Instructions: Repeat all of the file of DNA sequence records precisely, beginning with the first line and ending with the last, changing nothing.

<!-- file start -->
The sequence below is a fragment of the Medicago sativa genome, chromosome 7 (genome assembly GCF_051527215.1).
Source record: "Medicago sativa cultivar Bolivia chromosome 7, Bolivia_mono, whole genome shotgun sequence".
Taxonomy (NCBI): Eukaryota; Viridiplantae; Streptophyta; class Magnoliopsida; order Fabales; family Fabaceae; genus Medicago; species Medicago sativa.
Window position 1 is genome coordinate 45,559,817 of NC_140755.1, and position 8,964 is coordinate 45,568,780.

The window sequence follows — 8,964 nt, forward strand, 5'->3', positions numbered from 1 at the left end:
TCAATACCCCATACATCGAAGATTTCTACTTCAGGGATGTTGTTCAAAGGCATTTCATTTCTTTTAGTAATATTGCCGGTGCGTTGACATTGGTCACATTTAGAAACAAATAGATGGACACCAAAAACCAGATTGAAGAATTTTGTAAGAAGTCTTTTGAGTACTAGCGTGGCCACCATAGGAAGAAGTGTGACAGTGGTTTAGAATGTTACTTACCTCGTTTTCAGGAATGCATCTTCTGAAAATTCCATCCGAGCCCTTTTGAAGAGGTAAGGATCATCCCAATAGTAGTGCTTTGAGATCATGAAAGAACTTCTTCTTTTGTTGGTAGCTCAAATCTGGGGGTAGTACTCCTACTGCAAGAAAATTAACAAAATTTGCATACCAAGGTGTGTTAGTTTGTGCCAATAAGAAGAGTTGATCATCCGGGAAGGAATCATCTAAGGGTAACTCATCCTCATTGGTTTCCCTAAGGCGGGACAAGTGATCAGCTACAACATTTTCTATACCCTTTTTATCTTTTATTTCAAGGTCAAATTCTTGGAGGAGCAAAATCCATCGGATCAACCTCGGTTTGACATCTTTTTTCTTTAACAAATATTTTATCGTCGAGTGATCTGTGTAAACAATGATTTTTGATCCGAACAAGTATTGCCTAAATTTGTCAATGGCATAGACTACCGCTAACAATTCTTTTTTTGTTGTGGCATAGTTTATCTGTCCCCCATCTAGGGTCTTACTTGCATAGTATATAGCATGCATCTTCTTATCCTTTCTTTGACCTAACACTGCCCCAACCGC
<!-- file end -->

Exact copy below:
The sequence below is a fragment of the Medicago sativa genome, chromosome 7 (genome assembly GCF_051527215.1).
Source record: "Medicago sativa cultivar Bolivia chromosome 7, Bolivia_mono, whole genome shotgun sequence".
Taxonomy (NCBI): Eukaryota; Viridiplantae; Streptophyta; class Magnoliopsida; order Fabales; family Fabaceae; genus Medicago; species Medicago sativa.
Window position 1 is genome coordinate 45,559,817 of NC_140755.1, and position 8,964 is coordinate 45,568,780.

The window sequence follows — 8,964 nt, forward strand, 5'->3', positions numbered from 1 at the left end:
TCAATACCCCATACATCGAAGATTTCTACTTCAGGGATGTTGTTCAAAGGCATTTCATTTCTTTTAGTAATATTGCCGGTGCGTTGACATTGGTCACATTTAGAAACAAATAGATGGACACCAAAAACCAGATTGAAGAATTTTGTAAGAAGTCTTTTGAGTACTAGCGTGGCCACCATAGGAAGAAGTGTGACAGTGGTTTAGAATGTTACTTACCTCGTTTTCAGGAATGCATCTTCTGAAAATTCCATCCGAGCCCTTTTGAAGAGGTAAGGATCATCCCAATAGTAGTGCTTTGAGATCATGAAAGAACTTCTTCTTTTGTTGGTAGCTCAAATCTGGGGGTAGTACTCCTACTGCAAGAAAATTAACAAAATTTGCATACCAAGGTGTGTTAGTTTGTGCCAATAAGAAGAGTTGATCATCCGGGAAGGAATCATCTAAGGGTAACTCATCCTCATTGGTTTCCCTAAGGCGGGACAAGTGATCAGCTACAACATTTTCTATACCCTTTTTATCTTTTATTTCAAGGTCAAATTCTTGGAGGAGCAAAATCCATCGGATCAACCTCGGTTTGACATCTTTTTTCTTTAACAAATATTTTATCGTCGAGTGATCTGTGTAAACAATGATTTTTGATCCGAACAAGTATTGCCTAAATTTGTCAATGGCATAGACTACCGCTAACAATTCTTTTTTTGTTGTGGCATAGTTTATCTGTCCCCCATCTAGGGTCTTACTTGCATAGTATATAGCATGCATCTTCTTATCCTTTCTTTGACCTAACACTGCCCCAACCGC